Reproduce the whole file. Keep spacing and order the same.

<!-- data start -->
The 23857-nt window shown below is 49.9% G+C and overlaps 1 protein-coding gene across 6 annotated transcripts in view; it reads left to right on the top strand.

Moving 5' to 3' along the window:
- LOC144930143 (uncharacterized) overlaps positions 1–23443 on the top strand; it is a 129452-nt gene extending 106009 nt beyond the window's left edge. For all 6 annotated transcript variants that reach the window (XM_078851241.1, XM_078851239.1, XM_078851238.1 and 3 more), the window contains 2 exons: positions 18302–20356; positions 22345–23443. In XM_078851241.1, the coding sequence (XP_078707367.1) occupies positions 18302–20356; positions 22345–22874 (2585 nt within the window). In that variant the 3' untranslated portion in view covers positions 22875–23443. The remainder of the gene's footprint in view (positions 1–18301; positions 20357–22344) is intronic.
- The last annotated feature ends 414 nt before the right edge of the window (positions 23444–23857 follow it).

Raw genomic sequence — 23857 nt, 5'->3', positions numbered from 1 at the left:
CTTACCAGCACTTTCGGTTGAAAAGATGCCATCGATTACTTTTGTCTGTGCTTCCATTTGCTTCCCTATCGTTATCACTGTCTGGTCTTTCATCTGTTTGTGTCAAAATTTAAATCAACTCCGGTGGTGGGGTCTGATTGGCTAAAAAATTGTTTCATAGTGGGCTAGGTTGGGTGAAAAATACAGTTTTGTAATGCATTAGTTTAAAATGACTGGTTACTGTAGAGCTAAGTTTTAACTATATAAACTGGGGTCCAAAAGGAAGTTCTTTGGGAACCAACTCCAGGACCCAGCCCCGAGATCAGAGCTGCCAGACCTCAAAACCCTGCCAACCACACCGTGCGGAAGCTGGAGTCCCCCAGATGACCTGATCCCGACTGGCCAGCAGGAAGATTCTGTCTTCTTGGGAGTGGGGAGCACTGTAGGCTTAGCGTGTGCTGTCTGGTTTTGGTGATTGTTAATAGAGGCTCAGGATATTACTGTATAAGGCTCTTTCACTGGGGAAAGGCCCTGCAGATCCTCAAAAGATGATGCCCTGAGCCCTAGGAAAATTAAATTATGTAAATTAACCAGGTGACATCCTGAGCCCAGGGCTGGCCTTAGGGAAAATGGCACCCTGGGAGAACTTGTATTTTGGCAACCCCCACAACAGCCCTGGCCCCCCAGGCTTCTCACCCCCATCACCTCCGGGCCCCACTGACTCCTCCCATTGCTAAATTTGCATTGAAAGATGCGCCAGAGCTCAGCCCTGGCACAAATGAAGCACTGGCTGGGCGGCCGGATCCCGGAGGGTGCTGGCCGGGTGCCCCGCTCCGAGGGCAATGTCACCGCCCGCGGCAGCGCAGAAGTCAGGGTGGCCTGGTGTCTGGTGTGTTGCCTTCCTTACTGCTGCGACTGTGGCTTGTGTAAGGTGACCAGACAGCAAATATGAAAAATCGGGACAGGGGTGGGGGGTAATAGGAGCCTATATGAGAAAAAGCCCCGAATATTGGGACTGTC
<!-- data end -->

The 23857-nt window shown below is 49.9% G+C and overlaps 1 protein-coding gene across 6 annotated transcripts in view; it reads left to right on the top strand.

Moving 5' to 3' along the window:
- LOC144930143 (uncharacterized) overlaps positions 1–23443 on the top strand; it is a 129452-nt gene extending 106009 nt beyond the window's left edge. For all 6 annotated transcript variants that reach the window (XM_078851241.1, XM_078851239.1, XM_078851238.1 and 3 more), the window contains 2 exons: positions 18302–20356; positions 22345–23443. In XM_078851241.1, the coding sequence (XP_078707367.1) occupies positions 18302–20356; positions 22345–22874 (2585 nt within the window). In that variant the 3' untranslated portion in view covers positions 22875–23443. The remainder of the gene's footprint in view (positions 1–18301; positions 20357–22344) is intronic.
- The last annotated feature ends 414 nt before the right edge of the window (positions 23444–23857 follow it).

Raw genomic sequence — 23857 nt, 5'->3', positions numbered from 1 at the left:
CTTACCAGCACTTTCGGTTGAAAAGATGCCATCGATTACTTTTGTCTGTGCTTCCATTTGCTTCCCTATCGTTATCACTGTCTGGTCTTTCATCTGTTTGTGTCAAAATTTAAATCAACTCCGGTGGTGGGGTCTGATTGGCTAAAAAATTGTTTCATAGTGGGCTAGGTTGGGTGAAAAATACAGTTTTGTAATGCATTAGTTTAAAATGACTGGTTACTGTAGAGCTAAGTTTTAACTATATAAACTGGGGTCCAAAAGGAAGTTCTTTGGGAACCAACTCCAGGACCCAGCCCCGAGATCAGAGCTGCCAGACCTCAAAACCCTGCCAACCACACCGTGCGGAAGCTGGAGTCCCCCAGATGACCTGATCCCGACTGGCCAGCAGGAAGATTCTGTCTTCTTGGGAGTGGGGAGCACTGTAGGCTTAGCGTGTGCTGTCTGGTTTTGGTGATTGTTAATAGAGGCTCAGGATATTACTGTATAAGGCTCTTTCACTGGGGAAAGGCCCTGCAGATCCTCAAAAGATGATGCCCTGAGCCCTAGGAAAATTAAATTATGTAAATTAACCAGGTGACATCCTGAGCCCAGGGCTGGCCTTAGGGAAAATGGCACCCTGGGAGAACTTGTATTTTGGCAACCCCCACAACAGCCCTGGCCCCCCAGGCTTCTCACCCCCATCACCTCCGGGCCCCACTGACTCCTCCCATTGCTAAATTTGCATTGAAAGATGCGCCAGAGCTCAGCCCTGGCACAAATGAAGCACTGGCTGGGCGGCCGGATCCCGGAGGGTGCTGGCCGGGTGCCCCGCTCCGAGGGCAATGTCACCGCCCGCGGCAGCGCAGAAGTCAGGGTGGCCTGGTGTCTGGTGTGTTGCCTTCCTTACTGCTGCGACTGTGGCTTGTGTAAGGTGACCAGACAGCAAATATGAAAAATCGGGACAGGGGTGGGGGGTAATAGGAGCCTATATGAGAAAAAGCCCCGAATATTGGGACTGTC